18 Aug 2015 500px Modifies Pricing Structure In Marketplace
500px introduced changes in their marketplace yesterday. Formerly offering all of their images in a single collection at the same price, they are now moving to a two-tiered pricing model. With this change, they hope to serve a larger portion of the market, reaching smaller-budget buyers with specific content needs, but also increasing visibility for their contributors.
Until now, all images submitted for commercial licensing were sold in the 500px Marketplace, with on-demand flat rates of $50 for web resolution and $250 for print resolution, with a products for resale license at $750. These prices now apply to the renamed Prime collection, which will feature only the most artistically—and commercially—valuable images.
The real news is the addition of the Core collection, which will contain high quality images from any camera, including mobile phones. On-demand prices for this collection will be at $35 for web resolution, $150 for print res, and $350 for products for resale.
All submitted images will be curated by a professional team of Content Editors, who will evaluate technical quality, originality, general aesthetics, and production and commercial value. Since visual trends change with time, photos may be moved from one collection to the other at any time, at editors’ discretion.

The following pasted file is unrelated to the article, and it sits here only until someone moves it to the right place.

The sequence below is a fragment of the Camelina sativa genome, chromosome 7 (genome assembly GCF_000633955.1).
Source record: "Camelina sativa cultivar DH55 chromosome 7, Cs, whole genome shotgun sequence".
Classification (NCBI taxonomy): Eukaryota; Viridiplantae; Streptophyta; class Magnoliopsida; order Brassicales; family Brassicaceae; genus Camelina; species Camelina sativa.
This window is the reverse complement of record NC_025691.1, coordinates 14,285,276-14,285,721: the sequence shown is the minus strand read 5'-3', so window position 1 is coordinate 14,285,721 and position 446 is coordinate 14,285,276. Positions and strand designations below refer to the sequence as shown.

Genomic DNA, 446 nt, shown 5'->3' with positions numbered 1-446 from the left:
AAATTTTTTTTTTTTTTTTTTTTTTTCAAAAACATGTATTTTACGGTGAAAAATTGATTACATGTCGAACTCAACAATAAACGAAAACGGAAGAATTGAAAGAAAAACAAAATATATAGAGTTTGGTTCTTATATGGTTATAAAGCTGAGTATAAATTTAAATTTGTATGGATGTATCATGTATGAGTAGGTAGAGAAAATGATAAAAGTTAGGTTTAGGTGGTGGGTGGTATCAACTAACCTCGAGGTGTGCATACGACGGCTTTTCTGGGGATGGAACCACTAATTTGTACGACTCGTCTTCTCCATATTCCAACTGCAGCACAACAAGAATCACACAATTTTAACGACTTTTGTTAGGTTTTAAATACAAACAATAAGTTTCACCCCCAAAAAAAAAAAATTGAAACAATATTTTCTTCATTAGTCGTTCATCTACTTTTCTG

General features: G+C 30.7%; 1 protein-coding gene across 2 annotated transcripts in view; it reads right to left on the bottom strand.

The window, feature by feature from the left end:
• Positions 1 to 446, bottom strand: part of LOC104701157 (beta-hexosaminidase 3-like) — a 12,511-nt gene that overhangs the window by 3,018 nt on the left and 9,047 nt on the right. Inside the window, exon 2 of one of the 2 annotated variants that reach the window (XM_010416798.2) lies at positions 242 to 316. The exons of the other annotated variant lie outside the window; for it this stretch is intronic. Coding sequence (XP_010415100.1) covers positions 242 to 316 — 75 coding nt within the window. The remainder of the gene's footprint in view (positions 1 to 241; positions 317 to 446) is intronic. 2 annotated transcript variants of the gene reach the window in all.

Contributors will still receive the established 70% royalty rate in both collections.
Why Are They Doing It?
500px explains that this strategy will help them reach a larger volume of buyers. Introducing a selection of more affordable content while maintaining the high quality standards of their brand will help them sell to smaller businesses and independent designers.
In addition, they expect the restructuring to help individual contributors boost their earnings. Dividing their marketplace to more precisely meet customers’ budget and content needs should ensure that more images are seen by the customers who are likely to buy them.
It’s true that more detailed curation could result in a better search experience for potential buyers, and certainly lower tiers can attract those who have avoided the platform due to their premium prices.
For contributors, it’ll all depend on how successful the new model turns out to be at increasing sales. Since the royalty rate is not changing, higher volume sales can make up for the price cut in terms of earnings, and if visibility is actually improved, it could also represent better exposure opportunities. Of course, if the strategy is unsuccessful, the resulting lower incomes will negatively impact relationships between 500px and their contributors, which would be harmful for a community-driven platform.